ExtZy works just like any other market - 'buy low, sell high'.

Initially, when a stock is listed on the ExtZy market, a calculation is made based on about a week's worth of data on the number of hits the site gets compared to the market overall and an initial offer price per share is created.  Players can buy up to 200 shares in that stock for that price, until there are none left on the market, after which the question of 'price' gets interesting!

Anyone who owns shares can now place an offer to sell - at whatever price they think (perception) someone will buy for the stock. So if they bought it for 10 points a share, there are none left at that price, and they think that the stock (the web-page and whatever content is on it) is going to rise in popularity, they can list an 'offer to sell' for 11, 13 or 15 points.

The important detail is 'offer' to sell - there's no guarantee that anyone will buy it, so whatever the price is needs to match someone else's perception of its value before the sale is concluded, and the shares exchange for that value in points.  The market itself - and players' perceptions of the sum of its value - defines what a stock's real value actually is.

Dips, Falls, Rallies, and Corrections

So looking at our graph again on the ExtZy front-page and the 'dip' in the market on 10 March, we can understand a bit better what we were seeing happen there.  The value of the market before the dip was just over 100,000 points.  Up until that time, players who owned shares made offers to sell some of them at prices above (or below) what they purchased them for.  On or about 10 March, another player either saw an offer (or offers) at a bargain and decided to buy - dropping the average of the price on the market and creating the 'dip'.  A few days later, another player completed a sale of stock that was higher than its average market value, driving the overall market (and the line on the graph) back up.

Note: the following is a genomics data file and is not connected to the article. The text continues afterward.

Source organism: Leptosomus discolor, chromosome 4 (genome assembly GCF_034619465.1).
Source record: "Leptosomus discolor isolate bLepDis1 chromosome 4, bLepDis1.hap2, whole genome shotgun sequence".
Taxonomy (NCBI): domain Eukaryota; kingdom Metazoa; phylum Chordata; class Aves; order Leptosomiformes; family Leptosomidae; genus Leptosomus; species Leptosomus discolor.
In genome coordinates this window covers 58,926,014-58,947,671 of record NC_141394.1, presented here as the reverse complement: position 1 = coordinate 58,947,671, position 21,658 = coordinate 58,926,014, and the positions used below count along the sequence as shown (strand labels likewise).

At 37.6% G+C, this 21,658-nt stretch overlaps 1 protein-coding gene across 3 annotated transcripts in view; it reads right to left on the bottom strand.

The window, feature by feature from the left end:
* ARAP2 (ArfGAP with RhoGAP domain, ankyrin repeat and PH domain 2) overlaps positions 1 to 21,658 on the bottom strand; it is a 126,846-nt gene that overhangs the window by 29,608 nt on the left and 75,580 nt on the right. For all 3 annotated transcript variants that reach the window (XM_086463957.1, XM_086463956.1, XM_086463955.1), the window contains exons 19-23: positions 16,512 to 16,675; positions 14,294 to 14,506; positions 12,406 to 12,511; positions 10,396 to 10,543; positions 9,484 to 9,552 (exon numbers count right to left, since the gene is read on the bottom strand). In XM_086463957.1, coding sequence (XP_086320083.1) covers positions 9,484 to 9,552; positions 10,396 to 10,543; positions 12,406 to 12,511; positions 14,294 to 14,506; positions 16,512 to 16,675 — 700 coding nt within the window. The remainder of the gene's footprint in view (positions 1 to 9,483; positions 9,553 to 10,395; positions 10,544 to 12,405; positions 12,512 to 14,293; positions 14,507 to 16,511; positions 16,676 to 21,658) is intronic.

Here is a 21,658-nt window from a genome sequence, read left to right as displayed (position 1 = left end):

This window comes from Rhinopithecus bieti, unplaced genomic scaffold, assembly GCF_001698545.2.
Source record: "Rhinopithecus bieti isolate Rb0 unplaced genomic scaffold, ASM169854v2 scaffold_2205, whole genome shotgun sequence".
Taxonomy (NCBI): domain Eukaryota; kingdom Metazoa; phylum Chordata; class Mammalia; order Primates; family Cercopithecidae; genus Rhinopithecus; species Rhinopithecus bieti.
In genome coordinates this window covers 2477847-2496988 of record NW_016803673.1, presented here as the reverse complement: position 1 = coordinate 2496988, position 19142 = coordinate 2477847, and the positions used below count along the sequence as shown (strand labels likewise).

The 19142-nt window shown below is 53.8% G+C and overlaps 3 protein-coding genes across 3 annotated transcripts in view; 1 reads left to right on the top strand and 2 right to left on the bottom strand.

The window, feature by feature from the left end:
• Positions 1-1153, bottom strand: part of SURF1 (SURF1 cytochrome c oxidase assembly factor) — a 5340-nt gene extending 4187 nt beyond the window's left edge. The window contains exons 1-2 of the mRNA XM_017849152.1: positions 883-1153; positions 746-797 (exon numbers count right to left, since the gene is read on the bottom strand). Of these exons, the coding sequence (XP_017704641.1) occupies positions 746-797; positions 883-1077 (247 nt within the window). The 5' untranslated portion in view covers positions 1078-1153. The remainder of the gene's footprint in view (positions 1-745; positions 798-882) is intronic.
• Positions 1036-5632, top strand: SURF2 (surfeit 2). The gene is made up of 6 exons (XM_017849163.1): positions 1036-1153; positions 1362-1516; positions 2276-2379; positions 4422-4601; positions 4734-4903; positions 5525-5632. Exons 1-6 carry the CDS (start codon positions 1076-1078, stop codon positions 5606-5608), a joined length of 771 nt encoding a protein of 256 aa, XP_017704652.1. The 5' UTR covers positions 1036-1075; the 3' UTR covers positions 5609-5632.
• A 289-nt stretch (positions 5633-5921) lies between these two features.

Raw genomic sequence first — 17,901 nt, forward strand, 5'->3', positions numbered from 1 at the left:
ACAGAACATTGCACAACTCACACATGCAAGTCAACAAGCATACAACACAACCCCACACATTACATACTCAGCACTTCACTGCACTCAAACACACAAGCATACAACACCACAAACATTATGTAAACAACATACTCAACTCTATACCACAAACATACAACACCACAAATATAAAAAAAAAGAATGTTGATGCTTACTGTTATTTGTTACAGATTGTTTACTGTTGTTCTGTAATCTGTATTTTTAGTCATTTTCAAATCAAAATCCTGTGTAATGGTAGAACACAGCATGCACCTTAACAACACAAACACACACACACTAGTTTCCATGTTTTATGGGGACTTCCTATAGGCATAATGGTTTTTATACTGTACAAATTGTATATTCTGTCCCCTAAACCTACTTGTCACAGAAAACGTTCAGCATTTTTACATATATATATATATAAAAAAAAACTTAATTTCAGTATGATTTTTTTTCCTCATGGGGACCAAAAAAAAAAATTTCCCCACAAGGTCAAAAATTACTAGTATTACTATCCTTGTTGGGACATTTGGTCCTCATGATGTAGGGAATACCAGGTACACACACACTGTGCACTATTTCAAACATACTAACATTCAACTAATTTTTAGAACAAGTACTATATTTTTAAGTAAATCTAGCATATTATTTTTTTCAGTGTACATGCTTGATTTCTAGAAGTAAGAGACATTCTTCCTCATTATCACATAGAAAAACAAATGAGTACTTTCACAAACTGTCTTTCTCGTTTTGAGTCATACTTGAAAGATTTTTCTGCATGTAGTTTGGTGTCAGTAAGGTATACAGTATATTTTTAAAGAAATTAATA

Again, there can be (and are) lots of offers out there, on lots of stocks, for lots of different prices - that's the market.  The average of the actual sales of those shares - that's the value.

Smart traders know - and make use of - the difference!


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